“Both answers are yes [having issues getting steel and mills are delivering late]. We are very busy, breaking all-time weekly and monthly sales records, and need more steel than planned. Extensive lead times are becoming a large issue for us, as well as steel mills running 2-3 weeks behind. To make matters worse, the steel mills are not communicating to us their lead time issues; it’s a one-way conversation, which is getting very frustrating. In a computer-driven world, it should be easy to change lead times for orders online so we can plan. They must be in the stone ages still.” Manufacturing company
“Steel is tight. Anything slightly out of the ordinary is tough to find. Plate lead times have moved into January.” Service center
We got a note from Ohio Steel Sheet and Plate that said, “I’m actually typing a letter to my 300 steel customers that Ohio Steel Sheet and Plate Inc. will be announcing an allocation for plate in December of 2020. You can publish that exact statement.” Eric Rebhan of Ohio Steel Sheet and Plate
Speaking of plate, Nucor provided some price guidance to the industry today in their price increase announcement. Instead of saying prices were going up by “X” dollars per ton, they provided specific “minimum base prices” for a wide variety of plate produced by the mill (see article on announcement in tonight’s newsletter).
I participated in a HARDI galvanized steel conference call today. The companies sharing information about their businesses relayed strong business conditions, balanced inventories, higher prices and concern about what the future has to hold.
I am hearing concerns about the uptick in COVID-19 cases across the United States and what this new wave of infections will mean for business when we get into 2021. All I can say is, wear your masks and be very careful over the Thanksgiving Holidays here in the States.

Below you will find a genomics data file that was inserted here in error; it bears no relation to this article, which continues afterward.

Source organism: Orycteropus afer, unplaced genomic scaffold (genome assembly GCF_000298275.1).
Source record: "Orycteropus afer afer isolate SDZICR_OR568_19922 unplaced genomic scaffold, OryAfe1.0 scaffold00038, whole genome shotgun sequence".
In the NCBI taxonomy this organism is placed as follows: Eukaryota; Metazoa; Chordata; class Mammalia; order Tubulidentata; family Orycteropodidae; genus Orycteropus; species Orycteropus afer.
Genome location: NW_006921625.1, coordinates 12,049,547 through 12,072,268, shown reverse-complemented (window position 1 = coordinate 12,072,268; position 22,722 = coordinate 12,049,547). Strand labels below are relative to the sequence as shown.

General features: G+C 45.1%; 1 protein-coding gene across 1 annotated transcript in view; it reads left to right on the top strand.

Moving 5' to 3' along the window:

Registration is open for a couple SMU Events:
Steel 101: Introduction to Steel Making & Market Fundamentals – I spoke with one of the mills this morning who told me that even though our workshop has gone virtual due to the pandemic, their company sees a tremendous amount of benefit in sending their new employees. The Dec. 8-9 workshop coming up will be especially interesting just due to the market conditions that exist today. I will be one of the instructors and will focus on some of the key fundamental issues driving steel prices, production, demand, etc. Our two metallurgists, Roger Walburn and Chuck McDaniels, will provide insights into the steelmaking and rolling processes from both EAF and blast furnace/BOF perspectives. Mario Briccetti will discuss prepaint, contract pricing, using an index and a number of other topics from a purchasing perspective. Our last Steel 101 workshop was virtual and was very well received by all 33 of our attendees. You can learn more and register by clicking here.
Tampa Steel Conference: On Feb. 2, Steel Market Update along with our host Port Tampa Bay will conduct the 32nd Tampa Steel Conference. This year the event will be virtual and the timing could not be better for those of you interested in understanding the economy, impact of the Biden administration, trade issues, logistics issues and the steel industry in general. We are working on a one-full-day agenda, which will feature experts on each of these topics. We have intentionally priced this virtual conference so companies can send as many people as possible. The single person rate is $150; however those of you who have participated in a past Tampa Steel Conference can get a 50 percent discount ($75 per person) if you register by Dec. 31, 2020. SMU and CRU member companies get a $25 discount and there is an additional $25 discount for those companies who register more than one person. For more details and registration click here.
As always, your business is truly appreciated by all of us here at Steel Market Update.
John Packard, President & CEO